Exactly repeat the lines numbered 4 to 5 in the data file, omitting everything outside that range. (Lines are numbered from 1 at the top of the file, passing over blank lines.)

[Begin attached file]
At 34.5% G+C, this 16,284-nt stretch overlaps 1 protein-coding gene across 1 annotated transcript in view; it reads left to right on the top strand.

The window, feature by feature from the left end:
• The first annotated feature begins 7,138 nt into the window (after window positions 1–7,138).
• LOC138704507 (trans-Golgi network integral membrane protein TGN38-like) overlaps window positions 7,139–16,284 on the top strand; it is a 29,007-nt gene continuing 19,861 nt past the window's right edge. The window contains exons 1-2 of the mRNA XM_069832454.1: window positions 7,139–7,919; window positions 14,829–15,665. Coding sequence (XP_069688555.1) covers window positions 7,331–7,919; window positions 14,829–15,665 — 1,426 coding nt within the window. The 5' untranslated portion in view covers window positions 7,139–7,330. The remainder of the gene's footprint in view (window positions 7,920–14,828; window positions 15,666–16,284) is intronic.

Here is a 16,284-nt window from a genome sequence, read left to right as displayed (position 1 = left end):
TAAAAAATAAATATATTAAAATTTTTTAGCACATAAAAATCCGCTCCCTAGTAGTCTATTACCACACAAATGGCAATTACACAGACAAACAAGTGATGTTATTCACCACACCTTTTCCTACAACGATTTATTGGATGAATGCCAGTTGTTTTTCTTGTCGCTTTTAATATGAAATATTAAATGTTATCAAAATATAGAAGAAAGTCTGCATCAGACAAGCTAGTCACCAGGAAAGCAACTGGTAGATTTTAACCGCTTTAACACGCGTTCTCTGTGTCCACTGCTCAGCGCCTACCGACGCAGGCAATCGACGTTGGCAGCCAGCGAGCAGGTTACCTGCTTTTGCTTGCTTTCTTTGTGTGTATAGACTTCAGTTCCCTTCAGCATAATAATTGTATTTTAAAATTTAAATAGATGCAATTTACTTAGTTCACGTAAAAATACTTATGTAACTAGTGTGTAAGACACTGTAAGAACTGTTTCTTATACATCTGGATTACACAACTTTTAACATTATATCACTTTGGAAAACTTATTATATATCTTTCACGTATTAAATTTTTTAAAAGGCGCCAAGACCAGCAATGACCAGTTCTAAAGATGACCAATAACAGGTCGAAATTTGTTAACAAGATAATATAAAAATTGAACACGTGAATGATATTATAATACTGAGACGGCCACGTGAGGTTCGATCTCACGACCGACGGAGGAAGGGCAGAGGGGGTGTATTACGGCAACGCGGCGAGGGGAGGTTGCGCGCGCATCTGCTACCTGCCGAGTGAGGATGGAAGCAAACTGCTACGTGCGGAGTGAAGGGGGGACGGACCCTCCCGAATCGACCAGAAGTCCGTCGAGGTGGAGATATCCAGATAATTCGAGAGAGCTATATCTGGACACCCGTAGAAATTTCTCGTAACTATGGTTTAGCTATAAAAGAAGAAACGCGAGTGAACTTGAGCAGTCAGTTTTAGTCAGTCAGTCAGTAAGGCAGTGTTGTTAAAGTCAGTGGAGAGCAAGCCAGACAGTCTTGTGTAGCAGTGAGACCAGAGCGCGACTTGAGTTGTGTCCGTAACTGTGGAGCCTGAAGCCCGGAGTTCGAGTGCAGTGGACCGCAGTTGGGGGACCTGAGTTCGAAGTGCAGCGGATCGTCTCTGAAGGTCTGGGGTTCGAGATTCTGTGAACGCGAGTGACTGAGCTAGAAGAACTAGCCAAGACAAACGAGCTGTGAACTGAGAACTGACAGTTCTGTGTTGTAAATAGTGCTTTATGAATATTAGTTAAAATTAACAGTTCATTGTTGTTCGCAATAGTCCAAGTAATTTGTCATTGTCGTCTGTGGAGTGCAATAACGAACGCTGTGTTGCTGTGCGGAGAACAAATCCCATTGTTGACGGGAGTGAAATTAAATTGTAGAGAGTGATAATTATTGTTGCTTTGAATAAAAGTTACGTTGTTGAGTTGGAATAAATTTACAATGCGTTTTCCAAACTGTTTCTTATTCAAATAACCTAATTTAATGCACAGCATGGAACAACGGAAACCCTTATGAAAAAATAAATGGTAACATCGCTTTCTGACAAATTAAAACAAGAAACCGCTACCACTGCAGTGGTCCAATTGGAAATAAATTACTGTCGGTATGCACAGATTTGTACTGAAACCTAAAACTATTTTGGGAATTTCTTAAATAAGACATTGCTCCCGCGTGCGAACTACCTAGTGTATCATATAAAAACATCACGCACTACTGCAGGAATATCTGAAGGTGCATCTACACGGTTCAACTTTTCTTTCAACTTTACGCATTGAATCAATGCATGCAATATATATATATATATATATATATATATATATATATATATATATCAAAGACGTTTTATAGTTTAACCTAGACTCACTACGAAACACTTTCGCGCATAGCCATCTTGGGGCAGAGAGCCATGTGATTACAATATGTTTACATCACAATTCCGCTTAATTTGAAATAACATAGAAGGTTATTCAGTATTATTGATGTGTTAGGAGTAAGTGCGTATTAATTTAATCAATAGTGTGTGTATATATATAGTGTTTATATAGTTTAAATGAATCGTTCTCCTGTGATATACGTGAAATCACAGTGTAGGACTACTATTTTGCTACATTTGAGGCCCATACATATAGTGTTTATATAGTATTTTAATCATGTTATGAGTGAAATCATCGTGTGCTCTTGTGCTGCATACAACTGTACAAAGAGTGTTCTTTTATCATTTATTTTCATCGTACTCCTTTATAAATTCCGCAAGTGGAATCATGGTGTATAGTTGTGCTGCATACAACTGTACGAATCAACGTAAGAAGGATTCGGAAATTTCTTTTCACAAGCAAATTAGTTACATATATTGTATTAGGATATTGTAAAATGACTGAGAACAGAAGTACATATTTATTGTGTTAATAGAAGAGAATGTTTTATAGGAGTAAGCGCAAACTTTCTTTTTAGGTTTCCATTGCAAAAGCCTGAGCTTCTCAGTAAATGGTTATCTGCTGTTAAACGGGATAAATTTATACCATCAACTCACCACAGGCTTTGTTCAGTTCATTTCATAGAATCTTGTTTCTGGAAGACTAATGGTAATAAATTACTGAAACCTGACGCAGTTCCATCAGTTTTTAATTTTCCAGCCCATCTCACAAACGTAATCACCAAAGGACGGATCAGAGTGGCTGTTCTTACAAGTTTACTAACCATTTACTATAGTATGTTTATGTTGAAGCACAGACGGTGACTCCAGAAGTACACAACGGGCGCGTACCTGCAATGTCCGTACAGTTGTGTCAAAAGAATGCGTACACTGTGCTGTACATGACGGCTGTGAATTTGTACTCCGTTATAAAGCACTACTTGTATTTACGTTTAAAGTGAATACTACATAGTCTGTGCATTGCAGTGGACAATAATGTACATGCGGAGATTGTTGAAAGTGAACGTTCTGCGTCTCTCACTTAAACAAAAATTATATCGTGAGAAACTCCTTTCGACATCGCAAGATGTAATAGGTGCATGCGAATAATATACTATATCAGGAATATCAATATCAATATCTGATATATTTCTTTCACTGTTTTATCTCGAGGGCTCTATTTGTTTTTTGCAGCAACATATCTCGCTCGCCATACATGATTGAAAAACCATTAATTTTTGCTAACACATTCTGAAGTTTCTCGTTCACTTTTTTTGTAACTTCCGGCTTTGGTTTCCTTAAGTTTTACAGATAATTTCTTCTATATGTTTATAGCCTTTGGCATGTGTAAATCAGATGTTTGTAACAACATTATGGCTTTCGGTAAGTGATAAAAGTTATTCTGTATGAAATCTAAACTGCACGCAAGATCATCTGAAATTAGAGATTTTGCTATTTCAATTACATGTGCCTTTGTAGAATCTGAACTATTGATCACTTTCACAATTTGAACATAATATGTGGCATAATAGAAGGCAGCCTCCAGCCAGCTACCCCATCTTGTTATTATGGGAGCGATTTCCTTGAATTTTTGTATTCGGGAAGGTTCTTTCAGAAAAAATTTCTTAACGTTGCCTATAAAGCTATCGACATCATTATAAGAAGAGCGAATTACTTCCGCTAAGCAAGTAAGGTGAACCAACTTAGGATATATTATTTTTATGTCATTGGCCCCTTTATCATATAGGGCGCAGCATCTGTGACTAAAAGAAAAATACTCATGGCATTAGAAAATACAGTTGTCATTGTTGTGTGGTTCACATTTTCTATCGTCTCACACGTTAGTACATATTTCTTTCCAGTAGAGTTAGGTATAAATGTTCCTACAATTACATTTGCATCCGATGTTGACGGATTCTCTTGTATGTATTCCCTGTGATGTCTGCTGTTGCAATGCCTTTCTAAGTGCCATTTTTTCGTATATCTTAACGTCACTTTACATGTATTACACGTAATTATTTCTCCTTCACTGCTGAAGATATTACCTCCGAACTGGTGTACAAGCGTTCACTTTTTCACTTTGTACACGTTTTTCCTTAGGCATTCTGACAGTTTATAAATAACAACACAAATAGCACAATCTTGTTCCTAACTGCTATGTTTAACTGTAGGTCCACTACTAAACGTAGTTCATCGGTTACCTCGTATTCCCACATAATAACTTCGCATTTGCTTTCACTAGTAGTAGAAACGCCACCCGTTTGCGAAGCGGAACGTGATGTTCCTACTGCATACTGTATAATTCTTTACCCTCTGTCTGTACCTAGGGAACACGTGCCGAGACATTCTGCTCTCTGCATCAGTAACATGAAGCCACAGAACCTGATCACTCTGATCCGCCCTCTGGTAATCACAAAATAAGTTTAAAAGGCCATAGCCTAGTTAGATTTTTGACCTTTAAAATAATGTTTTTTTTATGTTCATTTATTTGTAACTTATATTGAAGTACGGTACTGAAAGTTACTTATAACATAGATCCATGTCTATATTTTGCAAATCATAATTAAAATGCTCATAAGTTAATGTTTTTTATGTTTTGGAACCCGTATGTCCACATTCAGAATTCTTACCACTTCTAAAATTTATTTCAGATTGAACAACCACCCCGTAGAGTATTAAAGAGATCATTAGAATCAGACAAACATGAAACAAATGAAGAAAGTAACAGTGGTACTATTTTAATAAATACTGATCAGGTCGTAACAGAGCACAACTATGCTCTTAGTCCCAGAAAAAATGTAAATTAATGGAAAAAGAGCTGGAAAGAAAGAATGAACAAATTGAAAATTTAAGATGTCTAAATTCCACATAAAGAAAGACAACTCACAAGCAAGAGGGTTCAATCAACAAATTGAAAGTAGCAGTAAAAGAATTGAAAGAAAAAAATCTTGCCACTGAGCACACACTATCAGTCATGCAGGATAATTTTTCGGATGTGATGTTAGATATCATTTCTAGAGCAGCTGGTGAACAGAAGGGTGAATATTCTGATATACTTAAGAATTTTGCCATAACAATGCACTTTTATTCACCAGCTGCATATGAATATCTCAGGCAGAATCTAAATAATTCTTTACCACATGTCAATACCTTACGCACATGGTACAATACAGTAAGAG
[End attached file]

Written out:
• LOC138704507 (trans-Golgi network integral membrane protein TGN38-like) overlaps window positions 7,139–16,284 on the top strand; it is a 29,007-nt gene continuing 19,861 nt past the window's right edge. The window contains exons 1-2 of the mRNA XM_069832454.1: window positions 7,139–7,919; window positions 14,829–15,665. Coding sequence (XP_069688555.1) covers window positions 7,331–7,919; window positions 14,829–15,665 — 1,426 coding nt within the window. The 5' untranslated portion in view covers window positions 7,139–7,330. The remainder of the gene's footprint in view (window positions 7,920–14,828; window positions 15,666–16,284) is intronic.

Here is a 16,284-nt window from a genome sequence, read left to right as displayed (position 1 = left end):